For many private operators, laying down the requisite infrastructure was either cost prohibitive or too difficult, owing to the country’s geographic diversity and low population density.

When Labor won the 2007 federal election, then prime minister Kevin Rudd sought to address this issue in part by providing fibre-to-the-premises (FTTP) internet connection to more than nine in 10 households and businesses throughout the 2010s.

Political machinations involving regional independents Rob Oakeshott and Tony Windsor after the 2010 election, which had resulted in a hung parliament, cemented priority access for the regions, subsequent to providing supply to the ALP.

That meant while the rural NSW town of Armidale with its population of 25,000 became one of the first locations to receive NBN coverage, WA had to wait until the second rollout, when homes and businesses in Victoria Park, Geraldton and Mandurah received FTTP connection.

Rollout of FTTP technology was abruptly suspended in 2013 when the Liberal Party of Australia came to power and, citing a lack of demand to justify the cost, opted to pursue a mixed-use model that tied together a variety of connections under one network.

In shifting to supporting an array of node-based connections, the opportunity arose to recycle existing infrastructure, allowing for faster and better internet connections for users in the short term.

As a result, about 1.8 million, or fewer than 20 per cent of all homes and businesses, can now access FTTP internet, with about three out of four of those premises using it.

By comparison, 8.2 million homes and businesses can access other modes of internet, with just half of those premises using it.

Despite this, the network, which is now considered to have reached practical completion, has coped under strain, handling a total capacity of more than 16tbps at its peak in the first week of August of this year.

And with NBN Co offering internet service providers an additional 40 per cent capacity to support customer demand at the height of the COVID-19 pandemic, issues with internet access can often be a result of customers choosing to pay less rather than the network itself not meeting expectations.

“People have in their heads a particular price point in terms of downloads,” David Glance, director of the University of Western Australia’s centre for software practice, said.

“We’re right up there with other countries when you look at wireless and mobile speeds because it comes default with the plans.

“It’s not a technological limitation, it’s a commercial one.”

The federal government’s suite of recently announced network upgrades, coupled with plans to connect 300,000 additional homes to the network by 2023, appear to have been done in part to head off concerns about rising demand.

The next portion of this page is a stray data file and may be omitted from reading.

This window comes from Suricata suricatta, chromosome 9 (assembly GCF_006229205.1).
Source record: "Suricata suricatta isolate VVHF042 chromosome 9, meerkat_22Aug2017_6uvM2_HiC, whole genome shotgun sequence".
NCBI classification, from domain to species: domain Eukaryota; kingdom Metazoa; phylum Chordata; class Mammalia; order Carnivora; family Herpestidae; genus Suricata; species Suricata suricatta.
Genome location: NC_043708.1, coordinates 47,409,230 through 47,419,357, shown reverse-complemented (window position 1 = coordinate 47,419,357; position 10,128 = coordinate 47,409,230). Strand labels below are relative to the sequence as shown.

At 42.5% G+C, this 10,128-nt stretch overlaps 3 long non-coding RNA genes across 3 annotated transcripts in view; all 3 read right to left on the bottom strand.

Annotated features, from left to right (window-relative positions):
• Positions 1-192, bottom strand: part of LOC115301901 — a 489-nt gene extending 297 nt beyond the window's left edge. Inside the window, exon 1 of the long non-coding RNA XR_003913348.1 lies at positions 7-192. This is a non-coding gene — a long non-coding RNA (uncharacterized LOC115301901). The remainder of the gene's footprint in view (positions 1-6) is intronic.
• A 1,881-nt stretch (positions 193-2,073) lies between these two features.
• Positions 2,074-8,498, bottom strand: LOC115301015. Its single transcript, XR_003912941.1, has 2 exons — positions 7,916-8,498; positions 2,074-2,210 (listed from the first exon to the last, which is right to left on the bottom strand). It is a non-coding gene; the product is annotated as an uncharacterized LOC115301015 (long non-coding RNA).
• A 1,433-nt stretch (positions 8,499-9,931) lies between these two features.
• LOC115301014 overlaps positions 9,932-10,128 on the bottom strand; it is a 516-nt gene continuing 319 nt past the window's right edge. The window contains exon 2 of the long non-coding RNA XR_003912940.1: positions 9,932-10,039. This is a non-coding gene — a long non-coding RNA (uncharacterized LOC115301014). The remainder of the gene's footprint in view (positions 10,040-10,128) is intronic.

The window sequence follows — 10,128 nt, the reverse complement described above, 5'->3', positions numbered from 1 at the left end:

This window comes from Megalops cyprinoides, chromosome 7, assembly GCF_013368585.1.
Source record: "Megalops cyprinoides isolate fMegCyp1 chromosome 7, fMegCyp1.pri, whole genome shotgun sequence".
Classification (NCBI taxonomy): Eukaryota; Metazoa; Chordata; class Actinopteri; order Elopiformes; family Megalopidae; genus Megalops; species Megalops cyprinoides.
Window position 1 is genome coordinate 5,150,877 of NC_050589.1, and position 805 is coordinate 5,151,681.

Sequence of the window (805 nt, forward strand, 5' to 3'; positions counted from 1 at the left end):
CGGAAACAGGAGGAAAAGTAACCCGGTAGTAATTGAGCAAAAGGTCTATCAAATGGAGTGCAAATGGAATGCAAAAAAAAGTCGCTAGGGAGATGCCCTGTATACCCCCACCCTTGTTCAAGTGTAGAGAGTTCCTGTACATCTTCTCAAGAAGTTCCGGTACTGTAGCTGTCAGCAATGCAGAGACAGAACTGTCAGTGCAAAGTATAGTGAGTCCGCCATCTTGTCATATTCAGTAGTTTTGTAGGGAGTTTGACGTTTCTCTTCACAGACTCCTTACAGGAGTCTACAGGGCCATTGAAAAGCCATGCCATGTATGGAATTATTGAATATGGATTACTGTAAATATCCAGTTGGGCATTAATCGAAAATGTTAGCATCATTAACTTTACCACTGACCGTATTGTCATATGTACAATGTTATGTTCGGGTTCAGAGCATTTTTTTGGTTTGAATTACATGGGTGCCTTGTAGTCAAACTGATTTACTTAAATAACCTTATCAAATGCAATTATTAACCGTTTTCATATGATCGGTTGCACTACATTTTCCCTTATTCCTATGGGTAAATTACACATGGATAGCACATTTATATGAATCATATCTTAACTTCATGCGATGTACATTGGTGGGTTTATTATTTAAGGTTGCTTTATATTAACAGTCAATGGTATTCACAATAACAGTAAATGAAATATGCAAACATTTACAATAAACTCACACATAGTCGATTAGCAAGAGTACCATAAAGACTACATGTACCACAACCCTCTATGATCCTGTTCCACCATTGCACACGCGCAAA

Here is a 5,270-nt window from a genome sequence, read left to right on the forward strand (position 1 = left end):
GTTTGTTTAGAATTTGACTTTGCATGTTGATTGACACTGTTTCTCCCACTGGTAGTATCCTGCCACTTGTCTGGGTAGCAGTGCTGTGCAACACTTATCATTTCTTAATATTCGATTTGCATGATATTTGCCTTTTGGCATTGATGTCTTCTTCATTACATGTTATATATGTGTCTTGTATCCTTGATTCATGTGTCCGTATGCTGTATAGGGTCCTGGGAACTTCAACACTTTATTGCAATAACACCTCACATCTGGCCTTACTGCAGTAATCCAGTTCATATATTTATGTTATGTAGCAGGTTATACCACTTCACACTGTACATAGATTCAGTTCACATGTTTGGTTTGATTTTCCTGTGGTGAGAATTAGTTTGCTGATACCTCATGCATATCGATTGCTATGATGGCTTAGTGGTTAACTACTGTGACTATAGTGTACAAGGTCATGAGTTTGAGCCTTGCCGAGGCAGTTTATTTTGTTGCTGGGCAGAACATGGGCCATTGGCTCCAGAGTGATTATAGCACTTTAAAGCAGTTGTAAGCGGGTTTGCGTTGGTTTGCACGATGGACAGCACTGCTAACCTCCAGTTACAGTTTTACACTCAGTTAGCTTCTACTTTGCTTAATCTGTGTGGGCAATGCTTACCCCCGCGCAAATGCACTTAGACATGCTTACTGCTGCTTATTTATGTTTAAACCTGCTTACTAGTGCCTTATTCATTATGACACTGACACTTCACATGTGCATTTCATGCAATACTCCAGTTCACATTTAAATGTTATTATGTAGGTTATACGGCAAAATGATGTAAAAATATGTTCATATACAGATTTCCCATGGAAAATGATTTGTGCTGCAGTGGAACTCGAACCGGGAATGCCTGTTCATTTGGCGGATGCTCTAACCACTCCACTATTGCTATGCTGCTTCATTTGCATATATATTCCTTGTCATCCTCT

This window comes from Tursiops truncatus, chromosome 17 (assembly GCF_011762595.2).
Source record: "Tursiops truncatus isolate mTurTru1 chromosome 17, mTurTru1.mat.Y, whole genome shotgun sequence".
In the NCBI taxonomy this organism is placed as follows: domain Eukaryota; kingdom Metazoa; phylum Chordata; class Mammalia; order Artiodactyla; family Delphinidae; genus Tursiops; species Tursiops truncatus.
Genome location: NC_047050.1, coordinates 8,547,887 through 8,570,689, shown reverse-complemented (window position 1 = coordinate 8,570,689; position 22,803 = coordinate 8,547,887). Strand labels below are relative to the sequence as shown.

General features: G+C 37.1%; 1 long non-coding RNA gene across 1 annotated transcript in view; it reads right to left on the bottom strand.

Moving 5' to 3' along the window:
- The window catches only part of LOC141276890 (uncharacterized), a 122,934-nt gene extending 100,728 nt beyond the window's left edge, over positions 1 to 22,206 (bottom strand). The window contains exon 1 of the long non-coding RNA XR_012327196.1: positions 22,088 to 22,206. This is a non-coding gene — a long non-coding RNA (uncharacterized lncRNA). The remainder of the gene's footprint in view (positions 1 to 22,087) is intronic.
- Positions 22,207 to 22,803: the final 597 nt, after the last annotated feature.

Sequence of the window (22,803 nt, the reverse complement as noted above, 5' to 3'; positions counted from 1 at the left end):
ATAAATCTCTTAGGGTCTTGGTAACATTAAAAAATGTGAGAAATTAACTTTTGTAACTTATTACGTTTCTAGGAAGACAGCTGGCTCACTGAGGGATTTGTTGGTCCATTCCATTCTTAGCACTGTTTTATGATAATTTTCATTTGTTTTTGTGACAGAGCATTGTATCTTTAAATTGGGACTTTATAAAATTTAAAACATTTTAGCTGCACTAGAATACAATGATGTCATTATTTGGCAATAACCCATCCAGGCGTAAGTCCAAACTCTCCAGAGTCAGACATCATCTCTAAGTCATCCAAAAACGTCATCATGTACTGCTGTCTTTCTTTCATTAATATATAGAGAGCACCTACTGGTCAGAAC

Those plans will bring the total cost of the NBN to approximately $56 billion, though, meaning either NBN Co may need to charge more for wholesale services (and eventually end users), or the federal government will have to sell the company or pursue a write-down.

Communications Minister Paul Fletcher has been noncommittal on whether he would pursue either move, while Mr Rue has previously stated that NBN Co is on track to recuperate costs by 2023.

Still, it is widely expected that NBN Co will eventually be privatised, with news that it had secured $6 billion in debt facilities in May indicating that lenders have confidence in the network’s future commercial viability.

All of which is to say nothing of the fact that the network has proven resilient to demand after much of the nation’s white-collar workforce moved online at the height of COVID-19.

However, the fact NBN Co may need to upgrade connections to more than 8 million premises in the next two years at a cost of $4.5 billion to taxpayers indicates that demand for speeds of up to one gigabit per second is coming (if it isn’t already here).

By all accounts, Mr Cornish and Pentanet appear primed to thrive should this situation come to bear.

Talks of the company listing on the ASX started as far back as March of this year, which, if true, could significantly widen the company’s access to capital and support further expansion.

And if the recent move to install former iiNet chief executive David Buckingham as chair is any indicator, the company’s ambitions are at least on par with its disruptive ISP forbearers.

Mr Cornish was non-committal when asked about Pentanet’s future plans, but candid in his belief that a self-operated fixed wireless network was well prepared to compete with the moving feast that is the NBN.

“When things get better and faster, we’ll be there at the cutting edge,” he said.